KUWAIT (Reuters) - Kuwait and Iraq have reached a preliminary agreement over oilfields in a border area at the heart of Saddam Hussein’s 1990 invasion of the small Gulf Arab state, an Iraqi official said in remarks published on Sunday.
The agreement sets out the technical and legal mechanism to invest in oilfields shared by the two countries, Iraq’s Foreign Ministry Undersecretary Mohammed Haj Humud, told Kuwaiti daily al-Jarida.
Iraq and Kuwait had also agreed to contract international consultants to prepare a plan for joint development of the fields, he said.
Several oil fields are in the border area between Kuwait and Iraq, most prominently the Ratqa field, which is a southern extension of Iraq’s giant Rumaila field.
In the weeks before the 1990 occupation, Baghdad accused Kuwait of stealing billions of dollars worth of its Rumaila oil through horizontal drilling. Kuwait denied the charge.
After the Gulf War, United Nations demarcation put all Ratqa wells within Kuwaiti territory.
Humud said that Kuwait and Iraq have concluded the border demarcation according to UN Security Council resolutions. Besides oilfields, the location of border posts on farms in the area was a factor in the dispute.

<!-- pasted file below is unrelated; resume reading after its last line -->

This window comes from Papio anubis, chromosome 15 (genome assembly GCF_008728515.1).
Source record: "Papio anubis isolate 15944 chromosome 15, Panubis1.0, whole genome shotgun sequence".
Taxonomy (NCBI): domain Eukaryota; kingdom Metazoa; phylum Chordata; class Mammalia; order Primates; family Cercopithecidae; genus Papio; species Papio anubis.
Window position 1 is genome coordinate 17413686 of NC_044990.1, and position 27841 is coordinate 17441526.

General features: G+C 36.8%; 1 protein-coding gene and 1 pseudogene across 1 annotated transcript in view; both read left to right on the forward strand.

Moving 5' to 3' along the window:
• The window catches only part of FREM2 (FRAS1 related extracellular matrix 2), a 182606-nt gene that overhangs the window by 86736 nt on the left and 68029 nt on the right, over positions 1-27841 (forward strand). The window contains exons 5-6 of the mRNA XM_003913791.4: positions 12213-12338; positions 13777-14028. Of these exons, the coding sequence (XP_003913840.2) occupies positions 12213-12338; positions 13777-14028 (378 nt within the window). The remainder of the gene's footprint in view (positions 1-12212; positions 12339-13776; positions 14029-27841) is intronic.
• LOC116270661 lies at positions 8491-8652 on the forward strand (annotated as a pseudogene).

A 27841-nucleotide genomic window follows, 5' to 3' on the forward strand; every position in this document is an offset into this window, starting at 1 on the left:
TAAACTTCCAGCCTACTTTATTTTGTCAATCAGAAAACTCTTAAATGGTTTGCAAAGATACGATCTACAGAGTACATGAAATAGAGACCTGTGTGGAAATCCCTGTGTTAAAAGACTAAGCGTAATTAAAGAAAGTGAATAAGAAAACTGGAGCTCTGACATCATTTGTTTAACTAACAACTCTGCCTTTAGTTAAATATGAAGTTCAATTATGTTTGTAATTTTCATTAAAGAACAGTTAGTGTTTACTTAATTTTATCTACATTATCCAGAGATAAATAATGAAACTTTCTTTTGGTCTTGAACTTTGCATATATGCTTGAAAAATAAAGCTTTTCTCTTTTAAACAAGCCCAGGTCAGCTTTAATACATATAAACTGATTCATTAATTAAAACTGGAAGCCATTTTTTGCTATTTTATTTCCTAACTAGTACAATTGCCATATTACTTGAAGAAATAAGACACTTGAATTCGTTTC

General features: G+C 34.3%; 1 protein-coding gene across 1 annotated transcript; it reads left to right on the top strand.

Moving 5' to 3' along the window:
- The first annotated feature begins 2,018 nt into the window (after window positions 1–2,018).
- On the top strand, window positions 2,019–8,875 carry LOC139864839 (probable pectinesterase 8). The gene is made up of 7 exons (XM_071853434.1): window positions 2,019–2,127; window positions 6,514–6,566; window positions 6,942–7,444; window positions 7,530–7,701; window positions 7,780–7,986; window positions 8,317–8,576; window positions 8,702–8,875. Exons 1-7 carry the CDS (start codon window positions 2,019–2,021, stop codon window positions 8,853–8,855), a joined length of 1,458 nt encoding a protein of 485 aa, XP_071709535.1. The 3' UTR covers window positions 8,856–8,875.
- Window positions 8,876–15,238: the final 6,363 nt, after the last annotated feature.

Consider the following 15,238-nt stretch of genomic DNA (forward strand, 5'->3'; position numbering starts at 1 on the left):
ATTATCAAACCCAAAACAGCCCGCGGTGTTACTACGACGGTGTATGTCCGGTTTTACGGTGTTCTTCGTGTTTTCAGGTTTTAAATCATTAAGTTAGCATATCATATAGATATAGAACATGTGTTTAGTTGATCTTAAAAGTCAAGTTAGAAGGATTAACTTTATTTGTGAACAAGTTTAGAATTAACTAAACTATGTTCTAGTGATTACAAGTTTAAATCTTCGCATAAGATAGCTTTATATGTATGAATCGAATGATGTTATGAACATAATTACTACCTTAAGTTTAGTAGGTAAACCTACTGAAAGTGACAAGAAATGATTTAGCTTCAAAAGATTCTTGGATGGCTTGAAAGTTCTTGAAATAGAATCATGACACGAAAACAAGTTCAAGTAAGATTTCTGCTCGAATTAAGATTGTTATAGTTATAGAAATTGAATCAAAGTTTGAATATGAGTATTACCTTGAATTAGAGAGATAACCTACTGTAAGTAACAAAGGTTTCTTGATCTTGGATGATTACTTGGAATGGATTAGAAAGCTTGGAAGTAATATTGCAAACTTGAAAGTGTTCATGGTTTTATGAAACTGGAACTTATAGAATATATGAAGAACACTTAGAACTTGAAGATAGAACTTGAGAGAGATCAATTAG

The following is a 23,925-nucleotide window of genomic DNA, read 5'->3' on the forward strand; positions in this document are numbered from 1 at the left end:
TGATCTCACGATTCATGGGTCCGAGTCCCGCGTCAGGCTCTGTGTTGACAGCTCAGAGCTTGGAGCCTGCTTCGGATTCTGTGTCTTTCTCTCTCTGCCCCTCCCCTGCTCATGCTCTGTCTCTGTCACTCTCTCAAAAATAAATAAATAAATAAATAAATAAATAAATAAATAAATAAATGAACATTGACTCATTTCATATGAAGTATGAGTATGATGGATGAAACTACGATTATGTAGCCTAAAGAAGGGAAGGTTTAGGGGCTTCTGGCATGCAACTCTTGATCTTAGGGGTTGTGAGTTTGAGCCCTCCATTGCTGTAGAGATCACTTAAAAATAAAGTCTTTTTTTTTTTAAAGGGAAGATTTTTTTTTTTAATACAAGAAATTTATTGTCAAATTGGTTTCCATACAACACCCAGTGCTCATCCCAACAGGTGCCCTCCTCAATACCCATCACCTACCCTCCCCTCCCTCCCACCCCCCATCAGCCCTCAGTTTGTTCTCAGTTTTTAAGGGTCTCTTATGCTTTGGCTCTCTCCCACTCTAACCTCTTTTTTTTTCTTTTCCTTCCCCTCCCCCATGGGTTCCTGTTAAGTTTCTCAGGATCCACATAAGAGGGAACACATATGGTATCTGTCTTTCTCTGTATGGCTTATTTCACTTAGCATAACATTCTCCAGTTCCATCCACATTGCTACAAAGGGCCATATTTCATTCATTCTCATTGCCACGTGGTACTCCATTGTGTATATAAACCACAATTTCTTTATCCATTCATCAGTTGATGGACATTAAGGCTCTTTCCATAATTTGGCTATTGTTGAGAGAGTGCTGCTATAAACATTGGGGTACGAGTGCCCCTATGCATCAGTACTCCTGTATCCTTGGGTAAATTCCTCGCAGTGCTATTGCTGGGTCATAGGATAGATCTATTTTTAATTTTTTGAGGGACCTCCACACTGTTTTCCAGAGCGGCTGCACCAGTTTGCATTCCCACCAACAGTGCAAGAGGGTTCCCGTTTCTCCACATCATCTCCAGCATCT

“After the border demarcation, a part of these farms is now on the border line and was divided up between Kuwait and Iraq, and Kuwait has recognized the ownership of these farms and has paid compensation for their Iraqi owners,” Humud said.
According to the U.S. energy department, the Ratqa field, which is run by state-owned Kuwait Oil Co, has a production of 45,000 barrel per day.
The Rumaila fields, operated by Iraq’s South Oil Co, are giant fields accounting for most of Iraqi oil output. They pump around 1.3 million bpd.
Also extending into Kuwait territory is the Zubair oilfield, near the Rumaila field.